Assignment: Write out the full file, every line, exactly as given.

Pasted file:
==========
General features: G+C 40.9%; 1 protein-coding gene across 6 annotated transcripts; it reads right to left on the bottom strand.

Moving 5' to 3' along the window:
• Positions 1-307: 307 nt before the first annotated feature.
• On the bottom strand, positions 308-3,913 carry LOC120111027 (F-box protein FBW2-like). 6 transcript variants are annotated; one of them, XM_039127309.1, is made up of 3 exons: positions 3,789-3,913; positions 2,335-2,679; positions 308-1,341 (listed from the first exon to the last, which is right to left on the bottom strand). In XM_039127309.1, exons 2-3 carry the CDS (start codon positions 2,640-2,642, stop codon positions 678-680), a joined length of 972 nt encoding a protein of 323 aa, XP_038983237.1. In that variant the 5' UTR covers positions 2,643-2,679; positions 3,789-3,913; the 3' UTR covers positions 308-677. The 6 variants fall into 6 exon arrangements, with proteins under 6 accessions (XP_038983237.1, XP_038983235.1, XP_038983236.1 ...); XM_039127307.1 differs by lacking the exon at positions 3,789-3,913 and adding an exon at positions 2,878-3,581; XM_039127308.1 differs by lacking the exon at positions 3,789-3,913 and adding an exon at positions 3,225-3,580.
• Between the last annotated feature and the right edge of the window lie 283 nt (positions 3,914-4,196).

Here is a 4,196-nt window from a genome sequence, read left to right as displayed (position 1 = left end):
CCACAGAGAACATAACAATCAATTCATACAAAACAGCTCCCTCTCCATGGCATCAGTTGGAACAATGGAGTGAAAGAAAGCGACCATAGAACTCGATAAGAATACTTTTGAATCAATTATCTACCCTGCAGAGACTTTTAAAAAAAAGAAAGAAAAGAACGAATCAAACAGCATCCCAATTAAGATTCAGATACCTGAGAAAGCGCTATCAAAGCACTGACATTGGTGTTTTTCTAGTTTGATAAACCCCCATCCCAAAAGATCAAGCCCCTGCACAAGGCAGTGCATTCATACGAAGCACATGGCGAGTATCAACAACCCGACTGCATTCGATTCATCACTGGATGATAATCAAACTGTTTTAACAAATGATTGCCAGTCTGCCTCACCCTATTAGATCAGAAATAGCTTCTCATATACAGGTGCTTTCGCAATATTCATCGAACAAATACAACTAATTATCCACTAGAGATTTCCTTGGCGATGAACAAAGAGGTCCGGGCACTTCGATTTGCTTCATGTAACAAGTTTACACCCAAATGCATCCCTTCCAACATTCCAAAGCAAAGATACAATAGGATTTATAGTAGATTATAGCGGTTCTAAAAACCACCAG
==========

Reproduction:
General features: G+C 40.9%; 1 protein-coding gene across 6 annotated transcripts; it reads right to left on the bottom strand.

Moving 5' to 3' along the window:
• Positions 1-307: 307 nt before the first annotated feature.
• On the bottom strand, positions 308-3,913 carry LOC120111027 (F-box protein FBW2-like). 6 transcript variants are annotated; one of them, XM_039127309.1, is made up of 3 exons: positions 3,789-3,913; positions 2,335-2,679; positions 308-1,341 (listed from the first exon to the last, which is right to left on the bottom strand). In XM_039127309.1, exons 2-3 carry the CDS (start codon positions 2,640-2,642, stop codon positions 678-680), a joined length of 972 nt encoding a protein of 323 aa, XP_038983237.1. In that variant the 5' UTR covers positions 2,643-2,679; positions 3,789-3,913; the 3' UTR covers positions 308-677. The 6 variants fall into 6 exon arrangements, with proteins under 6 accessions (XP_038983237.1, XP_038983235.1, XP_038983236.1 ...); XM_039127307.1 differs by lacking the exon at positions 3,789-3,913 and adding an exon at positions 2,878-3,581; XM_039127308.1 differs by lacking the exon at positions 3,789-3,913 and adding an exon at positions 3,225-3,580.
• Between the last annotated feature and the right edge of the window lie 283 nt (positions 3,914-4,196).

Here is a 4,196-nt window from a genome sequence, read left to right as displayed (position 1 = left end):
CCACAGAGAACATAACAATCAATTCATACAAAACAGCTCCCTCTCCATGGCATCAGTTGGAACAATGGAGTGAAAGAAAGCGACCATAGAACTCGATAAGAATACTTTTGAATCAATTATCTACCCTGCAGAGACTTTTAAAAAAAAGAAAGAAAAGAACGAATCAAACAGCATCCCAATTAAGATTCAGATACCTGAGAAAGCGCTATCAAAGCACTGACATTGGTGTTTTTCTAGTTTGATAAACCCCCATCCCAAAAGATCAAGCCCCTGCACAAGGCAGTGCATTCATACGAAGCACATGGCGAGTATCAACAACCCGACTGCATTCGATTCATCACTGGATGATAATCAAACTGTTTTAACAAATGATTGCCAGTCTGCCTCACCCTATTAGATCAGAAATAGCTTCTCATATACAGGTGCTTTCGCAATATTCATCGAACAAATACAACTAATTATCCACTAGAGATTTCCTTGGCGATGAACAAAGAGGTCCGGGCACTTCGATTTGCTTCATGTAACAAGTTTACACCCAAATGCATCCCTTCCAACATTCCAAAGCAAAGATACAATAGGATTTATAGTAGATTATAGCGGTTCTAAAAACCACCAG